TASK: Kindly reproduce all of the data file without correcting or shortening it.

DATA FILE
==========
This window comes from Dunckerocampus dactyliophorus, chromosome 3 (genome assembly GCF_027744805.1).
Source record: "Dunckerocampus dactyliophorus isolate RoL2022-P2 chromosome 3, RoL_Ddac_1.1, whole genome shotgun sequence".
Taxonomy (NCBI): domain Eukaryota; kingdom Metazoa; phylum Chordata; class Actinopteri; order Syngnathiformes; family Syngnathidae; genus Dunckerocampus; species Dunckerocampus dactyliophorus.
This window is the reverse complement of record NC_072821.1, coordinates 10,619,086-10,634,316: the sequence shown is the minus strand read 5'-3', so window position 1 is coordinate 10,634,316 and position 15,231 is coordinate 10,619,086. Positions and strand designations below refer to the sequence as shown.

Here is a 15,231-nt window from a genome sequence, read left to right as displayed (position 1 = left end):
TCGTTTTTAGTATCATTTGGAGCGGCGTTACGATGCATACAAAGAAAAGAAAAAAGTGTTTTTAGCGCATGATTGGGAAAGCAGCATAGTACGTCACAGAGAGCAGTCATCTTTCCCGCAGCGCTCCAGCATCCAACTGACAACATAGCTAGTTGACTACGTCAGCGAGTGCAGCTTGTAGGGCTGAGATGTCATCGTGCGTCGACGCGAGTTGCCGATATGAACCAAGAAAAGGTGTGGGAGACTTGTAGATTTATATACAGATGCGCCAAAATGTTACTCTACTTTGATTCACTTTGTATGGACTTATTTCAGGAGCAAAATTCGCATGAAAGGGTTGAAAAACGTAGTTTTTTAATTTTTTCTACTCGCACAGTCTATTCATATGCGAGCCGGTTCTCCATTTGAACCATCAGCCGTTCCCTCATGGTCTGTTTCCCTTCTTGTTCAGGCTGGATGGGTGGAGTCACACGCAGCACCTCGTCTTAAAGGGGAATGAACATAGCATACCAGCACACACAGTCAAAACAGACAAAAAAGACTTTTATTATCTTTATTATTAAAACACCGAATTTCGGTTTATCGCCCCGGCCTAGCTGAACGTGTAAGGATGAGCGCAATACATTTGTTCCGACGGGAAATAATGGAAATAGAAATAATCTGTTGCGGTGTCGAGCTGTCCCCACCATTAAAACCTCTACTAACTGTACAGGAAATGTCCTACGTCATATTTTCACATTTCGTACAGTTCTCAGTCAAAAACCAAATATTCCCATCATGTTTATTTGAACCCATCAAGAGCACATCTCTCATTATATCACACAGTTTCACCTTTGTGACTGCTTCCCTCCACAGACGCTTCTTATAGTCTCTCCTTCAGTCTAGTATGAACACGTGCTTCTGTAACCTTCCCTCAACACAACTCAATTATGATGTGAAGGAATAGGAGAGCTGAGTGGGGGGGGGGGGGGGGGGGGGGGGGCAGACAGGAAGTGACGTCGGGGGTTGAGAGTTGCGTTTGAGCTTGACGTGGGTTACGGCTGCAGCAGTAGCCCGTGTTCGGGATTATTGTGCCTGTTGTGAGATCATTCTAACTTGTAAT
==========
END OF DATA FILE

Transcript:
This window comes from Dunckerocampus dactyliophorus, chromosome 3 (genome assembly GCF_027744805.1).
Source record: "Dunckerocampus dactyliophorus isolate RoL2022-P2 chromosome 3, RoL_Ddac_1.1, whole genome shotgun sequence".
Taxonomy (NCBI): domain Eukaryota; kingdom Metazoa; phylum Chordata; class Actinopteri; order Syngnathiformes; family Syngnathidae; genus Dunckerocampus; species Dunckerocampus dactyliophorus.
This window is the reverse complement of record NC_072821.1, coordinates 10,619,086-10,634,316: the sequence shown is the minus strand read 5'-3', so window position 1 is coordinate 10,634,316 and position 15,231 is coordinate 10,619,086. Positions and strand designations below refer to the sequence as shown.

Here is a 15,231-nt window from a genome sequence, read left to right as displayed (position 1 = left end):
TCGTTTTTAGTATCATTTGGAGCGGCGTTACGATGCATACAAAGAAAAGAAAAAAGTGTTTTTAGCGCATGATTGGGAAAGCAGCATAGTACGTCACAGAGAGCAGTCATCTTTCCCGCAGCGCTCCAGCATCCAACTGACAACATAGCTAGTTGACTACGTCAGCGAGTGCAGCTTGTAGGGCTGAGATGTCATCGTGCGTCGACGCGAGTTGCCGATATGAACCAAGAAAAGGTGTGGGAGACTTGTAGATTTATATACAGATGCGCCAAAATGTTACTCTACTTTGATTCACTTTGTATGGACTTATTTCAGGAGCAAAATTCGCATGAAAGGGTTGAAAAACGTAGTTTTTTAATTTTTTCTACTCGCACAGTCTATTCATATGCGAGCCGGTTCTCCATTTGAACCATCAGCCGTTCCCTCATGGTCTGTTTCCCTTCTTGTTCAGGCTGGATGGGTGGAGTCACACGCAGCACCTCGTCTTAAAGGGGAATGAACATAGCATACCAGCACACACAGTCAAAACAGACAAAAAAGACTTTTATTATCTTTATTATTAAAACACCGAATTTCGGTTTATCGCCCCGGCCTAGCTGAACGTGTAAGGATGAGCGCAATACATTTGTTCCGACGGGAAATAATGGAAATAGAAATAATCTGTTGCGGTGTCGAGCTGTCCCCACCATTAAAACCTCTACTAACTGTACAGGAAATGTCCTACGTCATATTTTCACATTTCGTACAGTTCTCAGTCAAAAACCAAATATTCCCATCATGTTTATTTGAACCCATCAAGAGCACATCTCTCATTATATCACACAGTTTCACCTTTGTGACTGCTTCCCTCCACAGACGCTTCTTATAGTCTCTCCTTCAGTCTAGTATGAACACGTGCTTCTGTAACCTTCCCTCAACACAACTCAATTATGATGTGAAGGAATAGGAGAGCTGAGTGGGGGGGGGGGGGGGGGGGGGGGGGCAGACAGGAAGTGACGTCGGGGGTTGAGAGTTGCGTTTGAGCTTGACGTGGGTTACGGCTGCAGCAGTAGCCCGTGTTCGGGATTATTGTGCCTGTTGTGAGATCATTCTAACTTGTAAT